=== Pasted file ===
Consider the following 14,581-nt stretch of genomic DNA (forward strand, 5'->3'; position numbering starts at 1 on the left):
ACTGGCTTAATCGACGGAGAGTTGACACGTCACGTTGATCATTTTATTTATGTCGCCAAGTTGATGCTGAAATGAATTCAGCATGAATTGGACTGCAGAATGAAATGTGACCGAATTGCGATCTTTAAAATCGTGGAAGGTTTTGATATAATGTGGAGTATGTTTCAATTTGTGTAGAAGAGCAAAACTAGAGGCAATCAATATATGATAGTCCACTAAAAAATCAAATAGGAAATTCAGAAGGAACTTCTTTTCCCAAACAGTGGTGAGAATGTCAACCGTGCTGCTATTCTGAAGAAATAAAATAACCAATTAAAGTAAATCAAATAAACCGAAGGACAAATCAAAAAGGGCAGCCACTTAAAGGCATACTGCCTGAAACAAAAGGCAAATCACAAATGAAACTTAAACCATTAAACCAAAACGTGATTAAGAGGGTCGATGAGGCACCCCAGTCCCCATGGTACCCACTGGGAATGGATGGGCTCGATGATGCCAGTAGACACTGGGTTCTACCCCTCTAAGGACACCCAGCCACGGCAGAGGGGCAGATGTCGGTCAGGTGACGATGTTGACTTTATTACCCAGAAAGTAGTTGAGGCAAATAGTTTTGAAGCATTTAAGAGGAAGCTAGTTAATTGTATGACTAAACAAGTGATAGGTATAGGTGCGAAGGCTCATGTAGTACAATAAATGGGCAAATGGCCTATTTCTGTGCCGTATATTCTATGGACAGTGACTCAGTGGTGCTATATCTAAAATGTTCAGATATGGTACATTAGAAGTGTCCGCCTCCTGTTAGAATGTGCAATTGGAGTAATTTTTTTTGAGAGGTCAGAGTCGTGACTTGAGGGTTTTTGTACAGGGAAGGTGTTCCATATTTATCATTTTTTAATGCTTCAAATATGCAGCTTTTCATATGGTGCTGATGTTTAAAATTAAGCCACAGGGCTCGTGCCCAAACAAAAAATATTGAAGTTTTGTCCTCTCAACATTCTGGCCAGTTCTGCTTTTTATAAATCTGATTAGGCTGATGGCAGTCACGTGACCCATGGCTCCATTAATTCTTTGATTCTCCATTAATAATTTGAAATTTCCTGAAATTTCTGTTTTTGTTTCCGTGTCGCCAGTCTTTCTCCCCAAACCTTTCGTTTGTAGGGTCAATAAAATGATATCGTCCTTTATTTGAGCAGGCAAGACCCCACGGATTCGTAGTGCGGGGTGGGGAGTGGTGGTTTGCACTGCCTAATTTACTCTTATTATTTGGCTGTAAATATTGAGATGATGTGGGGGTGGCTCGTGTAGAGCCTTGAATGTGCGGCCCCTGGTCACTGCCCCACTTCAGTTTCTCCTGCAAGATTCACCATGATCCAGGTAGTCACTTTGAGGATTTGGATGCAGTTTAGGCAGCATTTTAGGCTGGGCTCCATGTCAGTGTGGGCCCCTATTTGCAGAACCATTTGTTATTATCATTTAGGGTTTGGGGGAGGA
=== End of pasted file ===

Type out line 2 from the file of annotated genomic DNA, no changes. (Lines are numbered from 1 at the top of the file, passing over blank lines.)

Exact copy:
ACTGGCTTAATCGACGGAGAGTTGACACGTCACGTTGATCATTTTATTTATGTCGCCAAGTTGATGCTGAAATGAATTCAGCATGAATTGGACTGCAGAATGAAATGTGACCGAATTGCGATCTTTAAAATCGTGGAAGGTTTTGATATAATGTGGAGTATGTTTCAATTTGTGTAGAAGAGCAAAACTAGAGGCAATCAATATATGATAGTCCACTAAAAAATCAAATAGGAAATTCAGAAGGAACTTCTTTTCCCAAACAGTGGTGAGAATGTCAACCGTGCTGCTATTCTGAAGAAATAAAATAACCAATTAAAGTAAATCAAATAAACCGAAGGACAAATCAAAAAGGGCAGCCACTTAAAGGCATACTGCCTGAAACAAAAGGCAAATCACAAATGAAACTTAAACCATTAAACCAAAACGTGATTAAGAGGGTCGATGAGGCACCCCAGTCCCCATGGTACCCACTGGGAATGGATGGGCTCGATGATGCCAGTAGACACTGGGTTCTACCCCTCTAAGGACACCCAGCCACGGCAGAGGGGCAGATGTCGGTCAGGTGACGATGTTGACTTTATTACCCAGAAAGTAGTTGAGGCAAATAGTTTTGAAGCATTTAAGAGGAAGCTAGTTAATTGTATGACTAAACAAGTGATAGGTATAGGTGCGAAGGCTCATGTAGTACAATAAATGGGCAAATGGCCTATTTCTGTGCCGTATATTCTATGGACAGTGACTCAGTGGTGCTATATCTAAAATGTTCAGATATGGTACATTAGAAGTGTCCGCCTCCTGTTAGAATGTGCAATTGGAGTAATTTTTTTTGAGAGGTCAGAGTCGTGACTTGAGGGTTTTTGTACAGGGAAGGTGTTCCATATTTATCATTTTTTAATGCTTCAAATATGCAGCTTTTCATATGGTGCTGATGTTTAAAATTAAGCCACAGGGCTCGTGCCCAAACAAAAAATATTGAAGTTTTGTCCTCTCAACATTCTGGCCAGTTCTGCTTTTTATAAATCTGATTAGGCTGATGGCAGTCACGTGACCCATGGCTCCATTAATTCTTTGATTCTCCATTAATAATTTGAAATTTCCTGAAATTTCTGTTTTTGTTTCCGTGTCGCCAGTCTTTCTCCCCAAACCTTTCGTTTGTAGGGTCAATAAAATGATATCGTCCTTTATTTGAGCAGGCAAGACCCCACGGATTCGTAGTGCGGGGTGGGGAGTGGTGGTTTGCACTGCCTAATTTACTCTTATTATTTGGCTGTAAATATTGAGATGATGTGGGGGTGGCTCGTGTAGAGCCTTGAATGTGCGGCCCCTGGTCACTGCCCCACTTCAGTTTCTCCTGCAAGATTCACCATGATCCAGGTAGTCACTTTGAGGATTTGGATGCAGTTTAGGCAGCATTTTAGGCTGGGCTCCATGTCAGTGTGGGCCCCTATTTGCAGAACCATTTGTTATTATCATTTAGGGTTTGGGGGAGGA